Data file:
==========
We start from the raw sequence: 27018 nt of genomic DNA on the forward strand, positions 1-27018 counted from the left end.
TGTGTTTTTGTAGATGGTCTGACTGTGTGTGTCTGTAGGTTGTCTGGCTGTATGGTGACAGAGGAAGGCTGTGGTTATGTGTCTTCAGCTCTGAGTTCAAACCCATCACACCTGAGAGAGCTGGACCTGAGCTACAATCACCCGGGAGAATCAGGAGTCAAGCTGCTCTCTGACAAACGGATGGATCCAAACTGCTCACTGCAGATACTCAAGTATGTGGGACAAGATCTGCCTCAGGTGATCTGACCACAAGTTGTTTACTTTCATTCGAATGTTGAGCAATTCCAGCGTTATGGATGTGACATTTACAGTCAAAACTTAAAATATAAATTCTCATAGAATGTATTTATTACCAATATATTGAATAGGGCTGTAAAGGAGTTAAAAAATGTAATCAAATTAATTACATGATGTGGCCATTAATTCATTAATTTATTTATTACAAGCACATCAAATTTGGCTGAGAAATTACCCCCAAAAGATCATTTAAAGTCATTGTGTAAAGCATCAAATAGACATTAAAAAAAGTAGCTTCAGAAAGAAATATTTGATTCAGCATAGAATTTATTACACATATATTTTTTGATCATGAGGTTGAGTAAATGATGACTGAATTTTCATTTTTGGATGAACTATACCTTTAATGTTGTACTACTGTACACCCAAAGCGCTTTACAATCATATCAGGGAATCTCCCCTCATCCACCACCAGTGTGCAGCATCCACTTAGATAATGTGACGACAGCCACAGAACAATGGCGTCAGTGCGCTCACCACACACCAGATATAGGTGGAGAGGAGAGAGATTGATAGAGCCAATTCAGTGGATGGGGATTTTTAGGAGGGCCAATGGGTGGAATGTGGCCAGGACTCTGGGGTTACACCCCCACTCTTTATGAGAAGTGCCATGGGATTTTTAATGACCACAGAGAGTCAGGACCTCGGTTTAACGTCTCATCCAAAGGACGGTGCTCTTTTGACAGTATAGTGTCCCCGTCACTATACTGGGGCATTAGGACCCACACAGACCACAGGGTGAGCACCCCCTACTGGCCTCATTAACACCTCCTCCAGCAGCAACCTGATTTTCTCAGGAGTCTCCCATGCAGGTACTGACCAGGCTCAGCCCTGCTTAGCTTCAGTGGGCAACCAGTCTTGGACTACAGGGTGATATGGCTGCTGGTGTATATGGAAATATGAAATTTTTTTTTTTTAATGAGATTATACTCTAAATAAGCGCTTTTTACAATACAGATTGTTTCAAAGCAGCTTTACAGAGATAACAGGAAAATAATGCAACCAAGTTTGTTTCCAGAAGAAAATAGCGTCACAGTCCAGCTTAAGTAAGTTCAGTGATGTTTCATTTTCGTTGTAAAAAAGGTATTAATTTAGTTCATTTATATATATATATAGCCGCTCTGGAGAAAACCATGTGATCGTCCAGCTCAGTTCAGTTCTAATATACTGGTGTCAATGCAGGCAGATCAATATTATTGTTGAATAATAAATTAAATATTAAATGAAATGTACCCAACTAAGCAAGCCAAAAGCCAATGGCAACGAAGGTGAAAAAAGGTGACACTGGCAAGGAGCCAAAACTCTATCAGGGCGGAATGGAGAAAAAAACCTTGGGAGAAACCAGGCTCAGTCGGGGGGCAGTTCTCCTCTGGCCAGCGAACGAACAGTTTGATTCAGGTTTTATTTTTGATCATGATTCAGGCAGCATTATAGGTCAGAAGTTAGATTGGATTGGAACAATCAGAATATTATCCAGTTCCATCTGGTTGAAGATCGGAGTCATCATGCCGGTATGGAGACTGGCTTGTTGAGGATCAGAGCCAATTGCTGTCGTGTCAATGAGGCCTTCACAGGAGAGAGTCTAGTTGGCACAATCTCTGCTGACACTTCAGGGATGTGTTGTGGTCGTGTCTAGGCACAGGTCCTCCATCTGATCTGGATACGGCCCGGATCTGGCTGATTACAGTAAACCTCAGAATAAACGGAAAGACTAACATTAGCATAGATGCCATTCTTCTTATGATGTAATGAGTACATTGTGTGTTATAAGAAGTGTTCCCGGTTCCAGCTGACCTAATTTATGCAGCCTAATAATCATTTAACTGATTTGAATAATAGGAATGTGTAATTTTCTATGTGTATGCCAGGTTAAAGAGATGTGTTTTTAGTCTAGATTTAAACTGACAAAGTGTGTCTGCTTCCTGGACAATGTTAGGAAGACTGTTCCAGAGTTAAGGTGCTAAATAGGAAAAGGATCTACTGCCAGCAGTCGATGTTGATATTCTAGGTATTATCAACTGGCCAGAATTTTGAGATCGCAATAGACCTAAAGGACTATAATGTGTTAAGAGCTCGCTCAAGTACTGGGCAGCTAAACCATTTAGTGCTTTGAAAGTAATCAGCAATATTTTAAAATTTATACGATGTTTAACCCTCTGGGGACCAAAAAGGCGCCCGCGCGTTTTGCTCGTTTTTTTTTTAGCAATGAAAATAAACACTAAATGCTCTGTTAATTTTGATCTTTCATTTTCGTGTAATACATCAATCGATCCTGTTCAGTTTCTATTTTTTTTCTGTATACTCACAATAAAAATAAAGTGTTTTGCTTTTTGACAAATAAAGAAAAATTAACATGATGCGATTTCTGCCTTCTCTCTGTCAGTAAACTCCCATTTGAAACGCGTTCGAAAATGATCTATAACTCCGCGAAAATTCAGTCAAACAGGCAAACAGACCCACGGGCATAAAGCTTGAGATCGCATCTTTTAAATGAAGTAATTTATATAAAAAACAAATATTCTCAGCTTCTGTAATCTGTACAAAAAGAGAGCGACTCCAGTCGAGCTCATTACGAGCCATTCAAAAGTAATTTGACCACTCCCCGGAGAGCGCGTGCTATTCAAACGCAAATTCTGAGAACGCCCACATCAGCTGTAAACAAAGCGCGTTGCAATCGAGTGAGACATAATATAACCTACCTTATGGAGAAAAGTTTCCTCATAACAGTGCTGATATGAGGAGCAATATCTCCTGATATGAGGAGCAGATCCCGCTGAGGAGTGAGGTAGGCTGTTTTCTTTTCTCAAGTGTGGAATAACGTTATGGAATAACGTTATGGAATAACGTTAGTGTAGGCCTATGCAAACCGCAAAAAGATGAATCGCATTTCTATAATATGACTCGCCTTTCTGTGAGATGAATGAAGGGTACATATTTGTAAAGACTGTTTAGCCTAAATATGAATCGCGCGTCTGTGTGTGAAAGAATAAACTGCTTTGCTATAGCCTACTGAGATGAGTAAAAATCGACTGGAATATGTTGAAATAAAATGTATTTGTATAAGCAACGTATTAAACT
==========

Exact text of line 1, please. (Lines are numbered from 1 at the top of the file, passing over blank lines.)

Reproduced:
We start from the raw sequence: 27018 nt of genomic DNA on the forward strand, positions 1-27018 counted from the left end.